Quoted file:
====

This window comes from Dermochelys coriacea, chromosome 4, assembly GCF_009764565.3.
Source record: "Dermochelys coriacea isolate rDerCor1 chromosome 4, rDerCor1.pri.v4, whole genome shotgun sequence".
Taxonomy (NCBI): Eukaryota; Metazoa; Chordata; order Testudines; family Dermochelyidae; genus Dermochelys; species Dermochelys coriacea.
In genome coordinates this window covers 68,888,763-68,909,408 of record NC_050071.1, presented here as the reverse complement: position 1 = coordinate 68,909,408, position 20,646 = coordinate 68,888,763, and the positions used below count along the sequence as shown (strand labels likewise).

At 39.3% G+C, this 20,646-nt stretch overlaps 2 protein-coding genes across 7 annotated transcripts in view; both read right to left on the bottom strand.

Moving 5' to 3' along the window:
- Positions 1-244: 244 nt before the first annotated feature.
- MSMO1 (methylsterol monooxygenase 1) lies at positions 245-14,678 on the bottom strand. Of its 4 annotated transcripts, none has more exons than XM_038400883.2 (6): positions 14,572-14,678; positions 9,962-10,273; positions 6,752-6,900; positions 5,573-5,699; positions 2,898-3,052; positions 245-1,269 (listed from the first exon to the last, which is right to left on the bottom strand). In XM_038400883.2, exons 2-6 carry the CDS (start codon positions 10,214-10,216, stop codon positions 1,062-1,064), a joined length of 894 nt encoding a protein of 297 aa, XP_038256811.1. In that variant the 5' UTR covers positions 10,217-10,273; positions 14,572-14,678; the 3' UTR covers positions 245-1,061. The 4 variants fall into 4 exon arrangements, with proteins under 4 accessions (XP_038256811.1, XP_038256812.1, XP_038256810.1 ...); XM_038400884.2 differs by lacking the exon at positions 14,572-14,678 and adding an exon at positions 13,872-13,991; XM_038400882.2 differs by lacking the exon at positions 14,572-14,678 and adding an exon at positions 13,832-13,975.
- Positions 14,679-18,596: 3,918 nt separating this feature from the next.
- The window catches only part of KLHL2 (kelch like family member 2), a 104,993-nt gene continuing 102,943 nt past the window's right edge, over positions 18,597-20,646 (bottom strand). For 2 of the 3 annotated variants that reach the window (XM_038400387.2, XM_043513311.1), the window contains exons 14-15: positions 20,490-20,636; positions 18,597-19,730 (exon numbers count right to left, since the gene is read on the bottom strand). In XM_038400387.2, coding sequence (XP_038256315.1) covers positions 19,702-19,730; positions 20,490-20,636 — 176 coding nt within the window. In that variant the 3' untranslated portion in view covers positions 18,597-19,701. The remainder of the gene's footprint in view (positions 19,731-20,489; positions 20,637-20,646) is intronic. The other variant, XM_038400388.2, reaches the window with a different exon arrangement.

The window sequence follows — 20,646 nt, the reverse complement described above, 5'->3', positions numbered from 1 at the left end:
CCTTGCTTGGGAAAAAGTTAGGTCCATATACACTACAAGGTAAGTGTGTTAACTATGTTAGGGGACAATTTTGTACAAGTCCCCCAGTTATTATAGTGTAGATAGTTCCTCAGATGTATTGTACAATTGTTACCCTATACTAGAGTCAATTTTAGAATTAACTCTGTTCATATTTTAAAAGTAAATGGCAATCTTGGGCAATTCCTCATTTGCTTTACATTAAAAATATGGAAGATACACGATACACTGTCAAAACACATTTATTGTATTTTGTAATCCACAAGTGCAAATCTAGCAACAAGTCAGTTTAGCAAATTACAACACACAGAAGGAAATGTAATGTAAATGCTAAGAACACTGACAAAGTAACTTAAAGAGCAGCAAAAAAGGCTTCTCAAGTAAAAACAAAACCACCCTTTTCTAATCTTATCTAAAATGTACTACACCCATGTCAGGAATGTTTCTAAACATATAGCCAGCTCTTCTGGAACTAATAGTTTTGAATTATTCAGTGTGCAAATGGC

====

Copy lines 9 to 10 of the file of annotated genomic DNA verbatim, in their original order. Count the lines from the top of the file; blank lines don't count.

- Positions 14,679-18,596: 3,918 nt separating this feature from the next.
- The window catches only part of KLHL2 (kelch like family member 2), a 104,993-nt gene continuing 102,943 nt past the window's right edge, over positions 18,597-20,646 (bottom strand). For 2 of the 3 annotated variants that reach the window (XM_038400387.2, XM_043513311.1), the window contains exons 14-15: positions 20,490-20,636; positions 18,597-19,730 (exon numbers count right to left, since the gene is read on the bottom strand). In XM_038400387.2, coding sequence (XP_038256315.1) covers positions 19,702-19,730; positions 20,490-20,636 — 176 coding nt within the window. In that variant the 3' untranslated portion in view covers positions 18,597-19,701. The remainder of the gene's footprint in view (positions 19,731-20,489; positions 20,637-20,646) is intronic. The other variant, XM_038400388.2, reaches the window with a different exon arrangement.